In addition to not being configured with the template, this model has several other features that make it more flexible, streamlined, and transparent than the template model:
- You can manage all your workflows in one place with this new model, rather than having to open individual templates to see the workflows associated with them. This lets you see a fuller picture of your account, leading to greater transparency and fewer errors. It can be a big time-saver when you want to make changes to multiple workflows.
- A workflow can have multiple actions strung together after the trigger, rather than just a single action.
- Workflow creation is less error-prone when you start with a recipe as your initial framework.
- You can track workflow jobs and view job details with this new model, which is useful for both record-keeping and troubleshooting. A job is a single workflow execution. For instance, when an individual form is completed and uploaded to an Egnyte folder — that constitutes a job.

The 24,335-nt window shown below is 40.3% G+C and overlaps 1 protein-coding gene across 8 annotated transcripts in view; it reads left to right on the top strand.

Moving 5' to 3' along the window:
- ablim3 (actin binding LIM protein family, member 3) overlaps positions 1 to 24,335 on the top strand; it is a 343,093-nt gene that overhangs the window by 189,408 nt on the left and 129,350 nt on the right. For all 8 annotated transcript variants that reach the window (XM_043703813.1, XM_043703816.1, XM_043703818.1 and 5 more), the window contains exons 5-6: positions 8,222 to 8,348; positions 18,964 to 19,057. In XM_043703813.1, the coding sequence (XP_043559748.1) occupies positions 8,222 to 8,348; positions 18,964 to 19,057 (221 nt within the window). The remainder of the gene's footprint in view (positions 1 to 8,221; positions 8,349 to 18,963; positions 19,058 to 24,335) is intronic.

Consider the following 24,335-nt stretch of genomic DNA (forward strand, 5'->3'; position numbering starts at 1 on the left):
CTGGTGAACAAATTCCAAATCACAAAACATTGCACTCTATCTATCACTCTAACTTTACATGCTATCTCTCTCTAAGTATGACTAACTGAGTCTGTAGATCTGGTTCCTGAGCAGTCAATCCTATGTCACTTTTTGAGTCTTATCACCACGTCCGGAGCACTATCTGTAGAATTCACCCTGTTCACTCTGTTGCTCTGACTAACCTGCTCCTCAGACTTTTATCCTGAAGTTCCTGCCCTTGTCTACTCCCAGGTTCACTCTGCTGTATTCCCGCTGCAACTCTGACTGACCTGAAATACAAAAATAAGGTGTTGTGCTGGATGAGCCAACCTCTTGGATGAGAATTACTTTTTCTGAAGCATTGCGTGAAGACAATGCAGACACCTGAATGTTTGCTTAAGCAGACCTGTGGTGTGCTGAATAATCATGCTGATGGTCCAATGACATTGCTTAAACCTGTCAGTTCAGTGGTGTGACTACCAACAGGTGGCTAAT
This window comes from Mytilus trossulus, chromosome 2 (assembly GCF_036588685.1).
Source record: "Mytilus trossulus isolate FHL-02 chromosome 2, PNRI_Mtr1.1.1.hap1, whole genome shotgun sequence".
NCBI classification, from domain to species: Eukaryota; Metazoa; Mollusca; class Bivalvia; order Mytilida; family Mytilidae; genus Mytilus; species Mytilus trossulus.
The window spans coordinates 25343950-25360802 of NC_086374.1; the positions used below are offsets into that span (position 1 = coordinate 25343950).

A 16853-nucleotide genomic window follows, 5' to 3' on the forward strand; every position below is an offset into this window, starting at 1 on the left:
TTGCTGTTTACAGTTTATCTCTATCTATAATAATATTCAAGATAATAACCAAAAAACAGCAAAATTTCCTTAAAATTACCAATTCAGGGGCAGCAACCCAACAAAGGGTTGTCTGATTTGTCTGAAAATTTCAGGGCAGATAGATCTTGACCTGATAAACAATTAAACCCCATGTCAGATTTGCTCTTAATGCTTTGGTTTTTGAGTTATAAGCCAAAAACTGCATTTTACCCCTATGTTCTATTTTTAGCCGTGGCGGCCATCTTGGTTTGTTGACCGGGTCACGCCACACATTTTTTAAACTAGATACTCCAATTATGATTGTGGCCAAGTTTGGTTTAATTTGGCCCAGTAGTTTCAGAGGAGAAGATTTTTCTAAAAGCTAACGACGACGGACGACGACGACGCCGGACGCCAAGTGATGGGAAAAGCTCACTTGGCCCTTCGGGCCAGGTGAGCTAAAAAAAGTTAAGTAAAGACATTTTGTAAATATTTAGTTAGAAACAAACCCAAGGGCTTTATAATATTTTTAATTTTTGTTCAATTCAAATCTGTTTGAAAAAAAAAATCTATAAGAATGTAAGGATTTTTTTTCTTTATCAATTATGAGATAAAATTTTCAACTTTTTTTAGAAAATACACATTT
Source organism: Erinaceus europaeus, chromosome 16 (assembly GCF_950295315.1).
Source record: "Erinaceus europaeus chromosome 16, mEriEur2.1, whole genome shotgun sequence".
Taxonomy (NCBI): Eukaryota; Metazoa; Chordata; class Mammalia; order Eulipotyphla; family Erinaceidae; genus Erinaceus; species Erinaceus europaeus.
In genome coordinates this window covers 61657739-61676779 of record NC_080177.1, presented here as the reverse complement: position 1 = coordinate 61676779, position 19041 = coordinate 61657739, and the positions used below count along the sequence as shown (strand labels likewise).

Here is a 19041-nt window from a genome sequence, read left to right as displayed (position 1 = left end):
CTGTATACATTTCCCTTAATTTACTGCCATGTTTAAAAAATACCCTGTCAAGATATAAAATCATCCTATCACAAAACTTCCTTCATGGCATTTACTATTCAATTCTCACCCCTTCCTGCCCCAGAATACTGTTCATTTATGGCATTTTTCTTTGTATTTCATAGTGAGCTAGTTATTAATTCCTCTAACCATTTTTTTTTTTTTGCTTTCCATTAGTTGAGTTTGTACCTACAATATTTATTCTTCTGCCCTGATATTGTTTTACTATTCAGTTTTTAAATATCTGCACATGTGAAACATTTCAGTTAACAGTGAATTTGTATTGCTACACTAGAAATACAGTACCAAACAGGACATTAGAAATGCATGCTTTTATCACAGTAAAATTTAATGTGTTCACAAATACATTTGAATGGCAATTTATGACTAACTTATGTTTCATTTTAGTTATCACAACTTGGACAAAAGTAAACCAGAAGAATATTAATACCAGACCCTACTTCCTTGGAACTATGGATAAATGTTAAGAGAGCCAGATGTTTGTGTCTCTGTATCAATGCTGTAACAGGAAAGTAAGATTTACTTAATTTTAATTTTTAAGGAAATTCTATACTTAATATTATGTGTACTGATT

The following workflow recipes are available at this time:
- Upload to Egnyte: Upload a PDF of the form to Egnyte.
- Upload to Google Drive: Upload a PDF of the completed form to Google Drive.
The triggers and actions for each recipe are described in the recipe’s documentation.
Extended Use Case
Suppose your service organization has a Work Order Form governed by the following rules. The tasks where workflow automation may be useful are marked with numbers in parentheses.